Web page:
Two Nations Separated by a Common Language

You can't begin to imagine the wealth of everyday misunderstanding that's possible when relocating from Britain to Texas. The broad stuff — obtain dwelling, consume food, aim to subsist — that's the same. Even the language is apparently the same. The thing is, communicating with other people, that's an issue. Everything kind of goes wrong from that point. There's always a second or two of processing when I talk to someone new, while they stare at me blankly, and if, after that brief processing time, they still don't know what I've said, it can quickly degenerate into some of the most awkward interactions I've ever had. I use the wrong words, employ idioms that don't even remotely translate, and I have absolutely no knowledge of obscure American pop culture, which means I can't make cool friends (sorry, current friends). When I do make friends, they invariably do impressions of me the whole time, which I laugh at, while secretly a tiny piece of me dies. Not really. You guys can't do impressions for shit.

Read the full story: An Englishman in BBQ Sauce: an Ex-Pat Learns to Love Texas

I can't tell you how confused I was by the appearance of white gravy when I first got over here. It's thick, it's like sort of savoury double cream, and I am scared of it. It shouldn't taste how it looks.


I get a lot of funny looks. The worst I've ever had it was in a country-style diner just outside Waco when I was driving to Austin. Some guy had his shotgun leaned up against a table, everyone was wearing non-ironic cowboy hats and I couldn't understand a word anyone said.

The people at the counter stare at me with total incredulity as I'm trying to make an order. I mispronounce okra, and Richard cracks a joke ("You know, like Okra Winfrey!") and the stares we get are really bad news. "No," says the lady at the counter, firmly. Apparently, you don't make Okra Winfrey jokes here. ... I really have no idea what okra is or what it should taste like.

Imagine a British person saying "butter." I pronounce both the Ts with a hard accent. When an American says "butter," it's kind of mushed together into a "duh" noise. Budder. The lady at the counter is terrified. She has absolutely no idea what I'm saying to her. The problem is, the less I'm understood, the more I retreat into pronouncing things clearly, but clearly for a British audience. I emphasize the T more. It is a losing battle. Eventually I gesture, and she's still bemused.

I got the pie in the end. I am not sure how. I think I got it for free because she wanted me to go away and be British somewhere else.


I think the key for me not getting dishonorably fired from this job, then, is that I will just point-blank refuse to develop any technical descriptive vocabulary whatsoever, and in that way I will remain charmingly naive. I might start stammering like Hugh Grant.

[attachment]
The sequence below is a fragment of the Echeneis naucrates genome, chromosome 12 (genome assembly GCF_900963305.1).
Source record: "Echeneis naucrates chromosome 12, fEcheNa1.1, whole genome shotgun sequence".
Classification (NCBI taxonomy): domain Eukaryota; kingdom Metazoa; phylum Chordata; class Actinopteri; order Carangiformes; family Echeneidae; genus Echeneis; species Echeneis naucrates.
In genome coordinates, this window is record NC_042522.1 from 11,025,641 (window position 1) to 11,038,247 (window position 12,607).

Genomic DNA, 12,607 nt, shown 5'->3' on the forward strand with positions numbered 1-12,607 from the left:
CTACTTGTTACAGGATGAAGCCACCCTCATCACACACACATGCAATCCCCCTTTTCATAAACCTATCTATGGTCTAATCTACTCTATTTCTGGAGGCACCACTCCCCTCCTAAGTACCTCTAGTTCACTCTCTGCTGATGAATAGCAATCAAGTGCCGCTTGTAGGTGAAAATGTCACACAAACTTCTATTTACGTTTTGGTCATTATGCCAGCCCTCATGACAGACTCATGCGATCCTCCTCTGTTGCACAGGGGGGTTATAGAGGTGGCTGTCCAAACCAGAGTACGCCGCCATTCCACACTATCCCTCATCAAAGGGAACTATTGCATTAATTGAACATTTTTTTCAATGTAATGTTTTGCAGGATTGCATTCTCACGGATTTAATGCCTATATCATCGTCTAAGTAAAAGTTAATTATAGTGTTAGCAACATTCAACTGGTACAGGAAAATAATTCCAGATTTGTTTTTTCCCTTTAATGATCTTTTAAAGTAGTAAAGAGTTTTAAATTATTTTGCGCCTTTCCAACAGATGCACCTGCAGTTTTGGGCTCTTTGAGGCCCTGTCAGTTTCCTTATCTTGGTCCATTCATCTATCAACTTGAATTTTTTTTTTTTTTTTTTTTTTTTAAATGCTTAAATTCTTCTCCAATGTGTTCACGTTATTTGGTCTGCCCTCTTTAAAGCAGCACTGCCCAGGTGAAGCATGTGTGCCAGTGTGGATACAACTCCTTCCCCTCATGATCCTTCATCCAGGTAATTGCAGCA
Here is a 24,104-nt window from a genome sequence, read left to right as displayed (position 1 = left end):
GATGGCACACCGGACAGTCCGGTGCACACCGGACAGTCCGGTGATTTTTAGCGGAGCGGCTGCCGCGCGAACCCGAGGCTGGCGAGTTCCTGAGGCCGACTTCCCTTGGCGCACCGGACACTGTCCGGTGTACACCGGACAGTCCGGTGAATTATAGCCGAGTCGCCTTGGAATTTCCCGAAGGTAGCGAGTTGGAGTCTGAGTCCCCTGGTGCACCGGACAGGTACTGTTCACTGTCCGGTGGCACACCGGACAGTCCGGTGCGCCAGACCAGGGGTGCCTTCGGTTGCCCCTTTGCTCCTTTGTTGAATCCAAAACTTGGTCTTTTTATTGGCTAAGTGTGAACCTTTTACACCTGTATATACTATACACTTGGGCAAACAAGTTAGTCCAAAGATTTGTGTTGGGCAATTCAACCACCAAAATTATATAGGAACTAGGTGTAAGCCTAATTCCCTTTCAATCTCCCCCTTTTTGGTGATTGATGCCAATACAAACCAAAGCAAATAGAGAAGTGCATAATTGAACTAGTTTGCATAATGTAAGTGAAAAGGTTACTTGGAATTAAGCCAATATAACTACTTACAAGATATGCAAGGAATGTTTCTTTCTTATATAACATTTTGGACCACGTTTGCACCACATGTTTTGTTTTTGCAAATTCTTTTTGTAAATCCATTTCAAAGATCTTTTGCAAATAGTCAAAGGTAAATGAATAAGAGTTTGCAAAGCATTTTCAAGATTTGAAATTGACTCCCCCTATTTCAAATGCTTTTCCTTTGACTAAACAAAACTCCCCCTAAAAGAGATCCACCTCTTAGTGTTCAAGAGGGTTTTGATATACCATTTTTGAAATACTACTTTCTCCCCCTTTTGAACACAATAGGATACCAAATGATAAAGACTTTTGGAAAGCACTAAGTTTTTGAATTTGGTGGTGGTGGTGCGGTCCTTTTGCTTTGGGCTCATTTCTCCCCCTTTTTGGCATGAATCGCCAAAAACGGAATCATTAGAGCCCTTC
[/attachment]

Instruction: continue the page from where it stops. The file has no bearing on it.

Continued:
(Editor's note: Gavin occasionally mentions "soccer," which apparently is a sport played in England, unless he's just making it up.) Find yourself one of these salubrious locations, see if you can locate a meat pie and wax lyrical about how money has ruined British soccer, how these fancy-dan soccer players are forever flinging themselves to the ground, or how on earth a game can end in a tie with no overtime or shoot-out deciders.


Biscuits in gravy, whatever the hell that is.


If I thought communication problems were bad before, a room full of people who sound exactly like Boomhaur from King of the Hill soon put paid to any ideas I had of finally getting the hang of Texas.

My third go at ordering from an increasingly irate man hidden behind a generous mustache was the charm, and even then my two sides were different to what I ordered. Have you ever not wanted to kick up a fuss so much that you're grateful that what you ordered was vaguely correct? Because that's how I felt.


I then considered how difficult it was for me to say the name of this particular barbecue restaurant with a straight face. A Brit saying anything remotely "street" is like Prince William covering Jay-Z while wearing a top hat. Not only does it not work, it is laughable on the scale of Piers Morgan's presenting career. I settled on "That Certainly is Good Barbecue, Sir."

I even stole (exchanged, really, I'm just working on appearing to be more of a badass so I can say the word "dat" without Americans laughing) a rib off a colleague.


But then came the final blow. The kick to the swingers.


I admit to knowing nothing about "chicken frying." It would be lovely if they got a chicken to be the chef, but I imagine the actual process is probably more painful for a chicken than just working long hours in a hot kitchen.

On to the logical fallacy of a fried pork wing — unless pigs actually can fly, I think it is safe to assume that this is a part of a pig so wrong we actually aren't allowed to know what part it is.

Read the full story: An Englishman in BBQ Sauce: an Ex-Pat Learns to Love Texas
 
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